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Interviews

U.S. Foreign Policy and a World in Disarray: An Interview with Richard Haass, President of the Council on Foreign Relations

Dr. Richard Haass is a veteran diplomat and a prominent voice in American foreign policy. He is currently in his seventeenth year as president of the Council on Foreign Relations. He has served as the senior Middle East advisor to President George H.W. Bush, as the director of policy planning for the Department of State, and as a principal advisor to Secretary of State Colin Powell. Confirmed by the U.S. Senate to hold the rank of ambassador, Dr. Haass was also U.S. coordinator for policy toward the future of Afghanistan and the U.S. envoy to both the Cyprus and Northern Ireland peace talks. 

A recipient of the State Department’s Distinguished Honor Award, the Presidential Citizens Medal, and the Tipperary International Peace Award, Dr. Haass is also the author or editor of thirteen books on U.S. foreign policy and one book on management. His latest book is “A World in Disarray: American Foreign Policy and the Crisis of the Old Order”, published in 2017 by Penguin Press. A Rhodes scholar, he holds the Master and Doctor of Philosophy degrees from Oxford University. He has also received numerous honorary degrees and was a member of the faculty of Harvard University’s Kennedy School of Government and Hamilton College. 

We extend our thanks to Dr. Haass once again for taking the time to speak with The Politic.

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The Politic: A concept central to your latest book, “A World in Disarray: American Foreign Policy and the Crisis of the Old Order”, is “sovereign obligation”, which you have argued should be the bedrock of a new international order. Could you briefly explain this term and how it would inform the way we tackle global challenges?

Dr. Haass: We normally think of sovereignty in terms of rights: the right to conduct what foreign policy you want, the right to conduct what domestic policy you want within your borders and so forth. I wanted to introduce the idea of obligations as well: the idea that in a global world, what goes on inside countries is not simply affecting them alone. Certain things going on inside countries can affect others: for example, climate change—the activity of burning coal. We already have the principle that if you house terrorists or computer hackers that can harm others, you should not expect the protections of sovereignty. So, my idea is that we ought to introduce into foreign policy and international relations the idea that sovereignty is about more than rights; it’s also about obligations and if countries don’t meet certain obligations they could potentially be penalized. It’s that simple. 

You have touched upon the issue of human rights, and one development that you also discuss in the book is the apparent demise of the “responsibility to protect” doctrine [which pressed an obligation on sovereign states and the international community to protect populations from genocide, war crimes, ethnic cleansing and crimes against humanity]. Could you tell us how this came about and share your thoughts on what comes next? How would the United States and the rest of the respond to mass atrocity [in the framework of] sovereign obligation?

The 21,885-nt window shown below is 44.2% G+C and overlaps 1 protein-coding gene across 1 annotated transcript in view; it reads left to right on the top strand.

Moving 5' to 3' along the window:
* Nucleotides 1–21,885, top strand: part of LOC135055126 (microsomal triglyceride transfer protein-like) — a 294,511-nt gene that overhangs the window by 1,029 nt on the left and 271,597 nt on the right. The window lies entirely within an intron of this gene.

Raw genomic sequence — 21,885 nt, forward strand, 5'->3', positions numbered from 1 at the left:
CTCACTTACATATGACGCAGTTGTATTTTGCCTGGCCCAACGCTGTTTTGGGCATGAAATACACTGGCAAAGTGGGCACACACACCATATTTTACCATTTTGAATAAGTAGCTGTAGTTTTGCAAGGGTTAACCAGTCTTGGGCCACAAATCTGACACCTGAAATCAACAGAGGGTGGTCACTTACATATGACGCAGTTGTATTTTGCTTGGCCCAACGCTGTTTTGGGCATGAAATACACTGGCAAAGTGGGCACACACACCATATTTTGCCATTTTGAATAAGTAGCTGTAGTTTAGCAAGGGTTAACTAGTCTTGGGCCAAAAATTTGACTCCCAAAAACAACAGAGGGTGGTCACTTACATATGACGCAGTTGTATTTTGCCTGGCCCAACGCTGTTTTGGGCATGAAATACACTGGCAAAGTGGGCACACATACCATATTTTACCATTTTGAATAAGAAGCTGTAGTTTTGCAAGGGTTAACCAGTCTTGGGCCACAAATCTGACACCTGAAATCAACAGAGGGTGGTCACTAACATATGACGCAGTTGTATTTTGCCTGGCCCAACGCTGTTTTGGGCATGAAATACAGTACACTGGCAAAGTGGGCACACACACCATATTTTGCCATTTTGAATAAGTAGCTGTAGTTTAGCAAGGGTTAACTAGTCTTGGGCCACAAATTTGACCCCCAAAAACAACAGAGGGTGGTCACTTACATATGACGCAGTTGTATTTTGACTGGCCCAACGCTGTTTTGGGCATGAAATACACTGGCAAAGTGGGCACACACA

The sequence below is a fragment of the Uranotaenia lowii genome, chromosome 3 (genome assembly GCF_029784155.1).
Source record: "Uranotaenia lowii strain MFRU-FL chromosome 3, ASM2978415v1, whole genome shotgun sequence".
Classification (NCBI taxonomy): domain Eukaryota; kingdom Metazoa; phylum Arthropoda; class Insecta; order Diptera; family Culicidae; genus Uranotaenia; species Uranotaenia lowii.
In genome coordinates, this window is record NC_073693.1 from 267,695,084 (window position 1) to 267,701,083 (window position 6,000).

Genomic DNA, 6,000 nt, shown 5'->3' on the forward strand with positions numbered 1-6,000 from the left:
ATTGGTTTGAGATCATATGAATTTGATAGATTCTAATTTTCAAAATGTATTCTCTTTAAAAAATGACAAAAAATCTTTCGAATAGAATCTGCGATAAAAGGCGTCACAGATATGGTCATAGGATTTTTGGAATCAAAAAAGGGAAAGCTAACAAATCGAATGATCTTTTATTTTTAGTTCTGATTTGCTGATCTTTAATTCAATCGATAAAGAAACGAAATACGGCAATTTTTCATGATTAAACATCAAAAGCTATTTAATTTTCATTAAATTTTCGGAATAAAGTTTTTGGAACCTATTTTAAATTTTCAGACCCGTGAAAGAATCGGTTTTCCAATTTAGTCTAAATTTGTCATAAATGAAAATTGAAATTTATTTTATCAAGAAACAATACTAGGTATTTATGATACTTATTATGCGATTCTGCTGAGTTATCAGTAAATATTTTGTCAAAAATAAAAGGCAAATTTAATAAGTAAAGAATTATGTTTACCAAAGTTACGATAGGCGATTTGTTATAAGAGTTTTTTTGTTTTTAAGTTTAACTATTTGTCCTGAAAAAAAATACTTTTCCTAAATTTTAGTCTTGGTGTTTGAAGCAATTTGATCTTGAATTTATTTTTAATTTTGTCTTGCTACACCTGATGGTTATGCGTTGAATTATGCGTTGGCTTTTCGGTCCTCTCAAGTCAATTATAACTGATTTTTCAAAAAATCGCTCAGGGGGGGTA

Responsibility to protect was an idea that had been around for a while and finally came to fruition in 2005, years after the Rwandan Genocide. It was unanimously approved in the UN General Assembly. Then it essentially got undermined, more than anywhere else, in Libya, where the United States and several European countries intervened, and the Chinese and the Russians pushed back that this was not a humanitarian intervention, this was regime change. They saw “responsibility to protect” as something of a Trojan horse. They were already uncomfortable with it because it was inconsistent with the notion of absolute sovereignty, and now they became opposed to it. Indeed, if you had a vote today in the UN, it’s not obvious to me that the motion would pass. And since then, by the way, you have had both Syria and Yemen. Essentially the world has sat on its collective hands amidst atrocities, in part because they are extraordinarily difficult and costly to contend with. 

I think going forward the most likely model for dealing with atrocities is one that goes back to the Balkans, where rather than getting UN approval for some type of intervention, you would get, say, NATO or some coalition of the willing that would approve a certain intervention for this or that purpose in this or that country. I think that’s probably a more realistic path going forward, one-offs approved by an alliance or some group of countries. The danger, of course, is that a country like Russia will cite this as an example for doing the sort of thing they did in Ukraine. So, there’s a risk or a danger in not requiring unanimity in the UN: while we might use it for reasons we believe are totally legitimate, someone else like Putin or China might use the doctrine as justification for doing something that it was never intended for.